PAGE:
Violetta (Aster novae-angliae)
Blooming a long time, late-summer to late-fall, the Violetta has beautiful, daisy-like violet-blue petals and large, spiky yellow centers that highlight the petals’ exceptional color. Originating in New England, the flower grows up to five feet tall and three feet wide, and it can take both very dry and very wet conditions.
This is a striking flower with cheery-pink petals and a bright-yellow center, and they bloom from late-summer to early-fall. Growing up to 18 inches tall, the Wood’s Pink prefers full sun or partial shade, and it can even grow in dry or salty soil. Birds and butterflies love it, and it is perfect for zones four to eight. It also makes a great border or edging.
A dwarf aster with massive petals that are violet-blue or purple in color, the Wood’s Purple flower is bushy and can grow up to 18 inches high and 18 inches wide. These flowers have bright-yellow centers and are deer and rabbit-resistant, and they bloom in late-summer to early-fall. The flower is also very attractive to butterflies and birds, and it looks stunning in vases or containers.
Asters grow and flower best in full sun. Some varieties will tolerate part shade but will have fewer flowers. Soil should be moist but well-drained, and loamy. Wet clay soil will lead to root rot and dry sandy soil will lead to plant wilt. Mix 2 to 3 inches of compost into the soil prior to planting.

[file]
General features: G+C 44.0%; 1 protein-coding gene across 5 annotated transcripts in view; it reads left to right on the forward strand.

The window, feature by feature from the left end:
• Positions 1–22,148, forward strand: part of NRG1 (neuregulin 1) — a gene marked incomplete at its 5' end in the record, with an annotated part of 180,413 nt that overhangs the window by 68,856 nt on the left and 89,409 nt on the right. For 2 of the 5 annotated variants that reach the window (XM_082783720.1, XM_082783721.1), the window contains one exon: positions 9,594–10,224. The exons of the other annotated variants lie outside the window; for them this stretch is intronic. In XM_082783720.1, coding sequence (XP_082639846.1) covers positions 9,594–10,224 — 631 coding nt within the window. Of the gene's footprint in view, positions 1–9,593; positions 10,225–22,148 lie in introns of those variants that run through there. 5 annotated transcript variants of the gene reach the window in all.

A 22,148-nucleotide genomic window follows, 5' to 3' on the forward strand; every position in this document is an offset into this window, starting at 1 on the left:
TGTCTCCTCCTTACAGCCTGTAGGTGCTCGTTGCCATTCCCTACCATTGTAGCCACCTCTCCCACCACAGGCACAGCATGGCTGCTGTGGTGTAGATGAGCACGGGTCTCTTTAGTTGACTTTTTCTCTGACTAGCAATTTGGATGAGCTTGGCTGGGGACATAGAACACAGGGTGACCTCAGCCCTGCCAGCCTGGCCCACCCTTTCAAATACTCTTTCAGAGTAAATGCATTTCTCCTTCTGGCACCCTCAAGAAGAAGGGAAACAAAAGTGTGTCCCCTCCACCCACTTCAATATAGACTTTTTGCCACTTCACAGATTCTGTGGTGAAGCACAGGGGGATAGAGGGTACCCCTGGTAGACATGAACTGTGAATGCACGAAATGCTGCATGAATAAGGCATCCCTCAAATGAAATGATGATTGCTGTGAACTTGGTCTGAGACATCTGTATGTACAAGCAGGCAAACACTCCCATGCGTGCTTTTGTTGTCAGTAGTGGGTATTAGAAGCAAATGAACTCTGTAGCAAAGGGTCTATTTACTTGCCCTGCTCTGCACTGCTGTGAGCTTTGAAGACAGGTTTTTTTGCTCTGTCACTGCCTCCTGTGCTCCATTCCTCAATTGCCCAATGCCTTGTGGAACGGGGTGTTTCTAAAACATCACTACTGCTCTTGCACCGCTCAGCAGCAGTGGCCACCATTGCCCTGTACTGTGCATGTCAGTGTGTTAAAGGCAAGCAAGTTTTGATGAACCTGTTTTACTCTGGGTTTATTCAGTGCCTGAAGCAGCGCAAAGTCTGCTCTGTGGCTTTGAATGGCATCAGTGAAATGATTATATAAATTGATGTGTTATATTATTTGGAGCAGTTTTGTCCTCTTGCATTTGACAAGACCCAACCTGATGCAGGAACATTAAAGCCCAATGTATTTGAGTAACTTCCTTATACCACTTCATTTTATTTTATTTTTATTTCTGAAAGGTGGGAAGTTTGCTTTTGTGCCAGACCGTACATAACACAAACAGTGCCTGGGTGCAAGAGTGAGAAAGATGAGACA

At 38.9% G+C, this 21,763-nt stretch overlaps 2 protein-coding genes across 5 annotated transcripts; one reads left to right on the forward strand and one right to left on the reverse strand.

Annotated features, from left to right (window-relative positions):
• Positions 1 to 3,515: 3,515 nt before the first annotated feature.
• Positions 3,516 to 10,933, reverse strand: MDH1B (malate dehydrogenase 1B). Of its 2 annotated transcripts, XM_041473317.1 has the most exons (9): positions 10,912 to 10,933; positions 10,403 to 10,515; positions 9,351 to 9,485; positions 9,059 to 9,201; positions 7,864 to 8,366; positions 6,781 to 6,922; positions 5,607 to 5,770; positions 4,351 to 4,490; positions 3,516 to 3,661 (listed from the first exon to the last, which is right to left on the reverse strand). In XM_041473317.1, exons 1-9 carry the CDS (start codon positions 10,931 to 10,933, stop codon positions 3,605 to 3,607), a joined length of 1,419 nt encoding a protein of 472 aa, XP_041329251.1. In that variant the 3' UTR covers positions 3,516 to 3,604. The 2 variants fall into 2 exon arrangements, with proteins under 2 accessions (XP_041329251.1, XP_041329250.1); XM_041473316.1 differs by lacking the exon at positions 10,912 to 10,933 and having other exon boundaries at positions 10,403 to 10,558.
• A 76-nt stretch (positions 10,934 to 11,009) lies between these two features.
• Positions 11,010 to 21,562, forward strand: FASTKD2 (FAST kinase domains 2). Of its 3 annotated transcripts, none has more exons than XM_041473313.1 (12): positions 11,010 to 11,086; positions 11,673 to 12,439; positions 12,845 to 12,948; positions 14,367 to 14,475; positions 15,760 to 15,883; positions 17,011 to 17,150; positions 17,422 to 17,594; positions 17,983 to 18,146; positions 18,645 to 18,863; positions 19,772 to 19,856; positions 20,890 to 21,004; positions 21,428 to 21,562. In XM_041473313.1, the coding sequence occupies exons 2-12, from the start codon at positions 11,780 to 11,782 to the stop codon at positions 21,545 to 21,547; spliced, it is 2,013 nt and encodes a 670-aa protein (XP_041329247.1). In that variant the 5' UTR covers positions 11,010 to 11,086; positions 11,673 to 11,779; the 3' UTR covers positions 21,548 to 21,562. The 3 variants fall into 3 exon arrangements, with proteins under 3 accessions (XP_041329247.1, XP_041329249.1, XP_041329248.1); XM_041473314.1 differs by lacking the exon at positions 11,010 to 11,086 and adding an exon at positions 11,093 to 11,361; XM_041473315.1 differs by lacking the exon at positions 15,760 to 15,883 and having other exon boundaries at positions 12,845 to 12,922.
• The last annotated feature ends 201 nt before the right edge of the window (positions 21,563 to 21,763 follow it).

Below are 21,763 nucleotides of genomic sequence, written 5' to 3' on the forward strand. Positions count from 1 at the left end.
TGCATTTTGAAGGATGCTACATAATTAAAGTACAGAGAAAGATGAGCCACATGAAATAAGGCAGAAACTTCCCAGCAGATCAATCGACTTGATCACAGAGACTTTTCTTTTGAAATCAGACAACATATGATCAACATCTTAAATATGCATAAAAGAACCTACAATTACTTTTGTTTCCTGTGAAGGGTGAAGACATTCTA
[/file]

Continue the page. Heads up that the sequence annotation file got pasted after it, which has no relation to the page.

When to Plant Asters
Asters are most often bought as a potted plant. The best time to plant young asters is in mid- to late spring. Look for asters in the perennial sections of your garden center for the best selection.
Full grown and blooming asters also can be found in garden centers in late summer for fall decoration. Plant them in pots or in the ground as soon as possible after purchase so they can get established.
Asters can be grown from seed, but germination can be uneven. If desired, plant seeds outside in the fall, or start them indoors in winter in flats and refrigerate them for 4 to 6 weeks to simulate winter dormancy. Seven to 8 weeks before planting, place the pots/flats in a sunny spot with a temperature of 60º to 62ºF. Transplant seedlings outside in mid- to late spring after the danger of frost has passed. (See local frost dates.)
How to Plant Asters
When planting young aster plants, space them 1 to 3 feet apart, depending on the type and how large it’s expected to get.
Fully grown asters, such as those available in late summer or early fall, should be planted about 3 feet apart.
Asters prefer areas with cool, moist summers, as well as cool nights, in sites with full to partial sun.
In warmer climates, they do not like the hot midday sun.
Give plants plenty of water at the time of planting.
Add mulch after planting to keep soil cool and prevent weeds.
How to Grow Asters From Seed
While asters can be grown from seed, germination can be difficult. Depending upon the variety, you might also wind up with something that looks nothing like the parent plant. For those reasons, propagating from division is the recommended route.
How to Get Asters to Bloom